A new study has suggested that patients with type 2 diabetes should be prioritized for obesity surgery
A new study has suggested that patients with type 2 diabetes should be prioritized for obesity surgery.
The study suggests that, when considering overall costs of healthcare, obese patients with type 2 diabetes, especially those with recent disease onset, should be prioritised for obesity surgery over those without type 2 diabetes, since many patients see a reversal of diabetes after surgery and thus need fewer expensive diabetes medications or treatment for complications in future.
Compared with patients treated conventionally, total healthcare costs (accounting for costs of surgery, inpatient and outpatient hospital care and prescription drugs) were higher in surgery patients who did not have diabetes at the beginning of the study (by 22,390dollars per patient) or who had prediabetes (26,292 dollars), but not in patients with diabetes, most likely because the remission of diabetes that often occurs after bariatric surgery means that patients need fewer diabetes medications and hospital appointments in the subsequent years. Remission of diabetes also means that diabetes complications are lessened, further reducing future healthcare costs.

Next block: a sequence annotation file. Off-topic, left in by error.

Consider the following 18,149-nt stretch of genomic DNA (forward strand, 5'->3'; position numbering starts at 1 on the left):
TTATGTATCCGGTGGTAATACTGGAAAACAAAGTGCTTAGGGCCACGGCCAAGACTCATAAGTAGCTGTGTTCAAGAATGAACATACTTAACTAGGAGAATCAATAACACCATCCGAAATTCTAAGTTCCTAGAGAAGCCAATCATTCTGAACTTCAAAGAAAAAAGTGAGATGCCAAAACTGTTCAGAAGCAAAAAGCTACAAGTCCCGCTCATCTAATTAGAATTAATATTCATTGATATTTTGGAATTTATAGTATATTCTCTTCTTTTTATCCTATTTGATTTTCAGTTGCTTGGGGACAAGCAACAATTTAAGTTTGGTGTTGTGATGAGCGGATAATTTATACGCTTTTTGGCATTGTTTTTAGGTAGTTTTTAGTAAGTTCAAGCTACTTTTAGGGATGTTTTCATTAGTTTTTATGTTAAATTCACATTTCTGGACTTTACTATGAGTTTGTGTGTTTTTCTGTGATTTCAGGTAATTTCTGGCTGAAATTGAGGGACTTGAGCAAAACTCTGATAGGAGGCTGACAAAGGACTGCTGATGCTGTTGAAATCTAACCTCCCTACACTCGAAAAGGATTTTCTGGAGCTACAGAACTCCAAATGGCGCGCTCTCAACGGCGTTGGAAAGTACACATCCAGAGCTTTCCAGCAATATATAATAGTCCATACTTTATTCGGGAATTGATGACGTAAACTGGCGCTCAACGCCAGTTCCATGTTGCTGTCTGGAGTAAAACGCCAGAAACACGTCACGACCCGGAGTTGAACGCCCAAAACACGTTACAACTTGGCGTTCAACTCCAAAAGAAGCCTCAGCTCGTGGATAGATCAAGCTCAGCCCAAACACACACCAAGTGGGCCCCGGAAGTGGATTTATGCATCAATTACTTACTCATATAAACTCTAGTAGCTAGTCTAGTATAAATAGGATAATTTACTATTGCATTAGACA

To their knowledge, this is the first prospectively controlled study to assess long-term healthcare costs in obesity surgery patients according to their preoperative diabetes status versus matched controls, say the authors.
Because previous studies have assessed the entire eligible obese population, they have likely underestimated the cost benefits of obesity surgery for those with type 2 diabetes, while overestimating them for patients without type 2 diabetes.
They concluded that they showed that for obese patients with type 2 diabetes, the upfront costs of bariatric surgery seem to be largely offset by prevention of future health-care and drug use.
They further added that this finding of cost neutrality is seldom noted for health-care interventions, nor is it a requirement of funding in most settings. Usually, buying of health benefits at an acceptable cost is the economic benchmark adopted by payers when new interventions are assessed. Bariatric surgery should be held to the same economic standards as other medical interventions.
The study is published in The Lancet Diabetes & Endocrinology.